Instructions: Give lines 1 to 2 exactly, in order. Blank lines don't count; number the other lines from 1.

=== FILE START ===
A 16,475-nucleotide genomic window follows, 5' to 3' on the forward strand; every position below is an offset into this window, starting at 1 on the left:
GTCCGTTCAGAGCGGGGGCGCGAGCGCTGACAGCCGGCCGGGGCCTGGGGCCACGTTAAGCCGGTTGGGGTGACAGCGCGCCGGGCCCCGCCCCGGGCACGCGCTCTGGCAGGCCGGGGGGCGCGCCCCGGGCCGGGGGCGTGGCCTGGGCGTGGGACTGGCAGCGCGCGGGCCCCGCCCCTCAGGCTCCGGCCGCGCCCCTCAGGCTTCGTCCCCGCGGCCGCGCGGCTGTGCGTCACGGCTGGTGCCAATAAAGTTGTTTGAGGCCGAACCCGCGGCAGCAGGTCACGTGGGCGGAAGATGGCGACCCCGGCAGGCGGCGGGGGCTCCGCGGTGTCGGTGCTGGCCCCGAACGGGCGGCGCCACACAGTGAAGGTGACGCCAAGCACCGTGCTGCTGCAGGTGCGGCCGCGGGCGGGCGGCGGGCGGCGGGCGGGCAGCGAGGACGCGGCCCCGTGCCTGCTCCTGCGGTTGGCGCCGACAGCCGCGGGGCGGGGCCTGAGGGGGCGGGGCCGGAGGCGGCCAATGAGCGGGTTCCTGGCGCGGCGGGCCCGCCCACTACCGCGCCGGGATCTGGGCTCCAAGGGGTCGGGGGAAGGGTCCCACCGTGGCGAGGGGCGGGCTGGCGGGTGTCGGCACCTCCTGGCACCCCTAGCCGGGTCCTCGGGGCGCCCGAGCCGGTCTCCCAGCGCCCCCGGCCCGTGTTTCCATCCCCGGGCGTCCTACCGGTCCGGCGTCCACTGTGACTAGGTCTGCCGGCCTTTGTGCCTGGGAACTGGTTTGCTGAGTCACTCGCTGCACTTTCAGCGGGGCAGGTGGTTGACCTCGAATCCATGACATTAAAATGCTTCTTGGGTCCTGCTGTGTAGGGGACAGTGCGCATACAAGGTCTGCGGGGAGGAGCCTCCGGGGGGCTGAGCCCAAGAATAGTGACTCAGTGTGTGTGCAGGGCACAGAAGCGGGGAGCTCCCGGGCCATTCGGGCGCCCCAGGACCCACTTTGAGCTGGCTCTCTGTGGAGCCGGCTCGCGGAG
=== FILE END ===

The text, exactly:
A 16,475-nucleotide genomic window follows, 5' to 3' on the forward strand; every position below is an offset into this window, starting at 1 on the left:
GTCCGTTCAGAGCGGGGGCGCGAGCGCTGACAGCCGGCCGGGGCCTGGGGCCACGTTAAGCCGGTTGGGGTGACAGCGCGCCGGGCCCCGCCCCGGGCACGCGCTCTGGCAGGCCGGGGGGCGCGCCCCGGGCCGGGGGCGTGGCCTGGGCGTGGGACTGGCAGCGCGCGGGCCCCGCCCCTCAGGCTCCGGCCGCGCCCCTCAGGCTTCGTCCCCGCGGCCGCGCGGCTGTGCGTCACGGCTGGTGCCAATAAAGTTGTTTGAGGCCGAACCCGCGGCAGCAGGTCACGTGGGCGGAAGATGGCGACCCCGGCAGGCGGCGGGGGCTCCGCGGTGTCGGTGCTGGCCCCGAACGGGCGGCGCCACACAGTGAAGGTGACGCCAAGCACCGTGCTGCTGCAGGTGCGGCCGCGGGCGGGCGGCGGGCGGCGGGCGGGCAGCGAGGACGCGGCCCCGTGCCTGCTCCTGCGGTTGGCGCCGACAGCCGCGGGGCGGGGCCTGAGGGGGCGGGGCCGGAGGCGGCCAATGAGCGGGTTCCTGGCGCGGCGGGCCCGCCCACTACCGCGCCGGGATCTGGGCTCCAAGGGGTCGGGGGAAGGGTCCCACCGTGGCGAGGGGCGGGCTGGCGGGTGTCGGCACCTCCTGGCACCCCTAGCCGGGTCCTCGGGGCGCCCGAGCCGGTCTCCCAGCGCCCCCGGCCCGTGTTTCCATCCCCGGGCGTCCTACCGGTCCGGCGTCCACTGTGACTAGGTCTGCCGGCCTTTGTGCCTGGGAACTGGTTTGCTGAGTCACTCGCTGCACTTTCAGCGGGGCAGGTGGTTGACCTCGAATCCATGACATTAAAATGCTTCTTGGGTCCTGCTGTGTAGGGGACAGTGCGCATACAAGGTCTGCGGGGAGGAGCCTCCGGGGGGCTGAGCCCAAGAATAGTGACTCAGTGTGTGTGCAGGGCACAGAAGCGGGGAGCTCCCGGGCCATTCGGGCGCCCCAGGACCCACTTTGAGCTGGCTCTCTGTGGAGCCGGCTCGCGGAG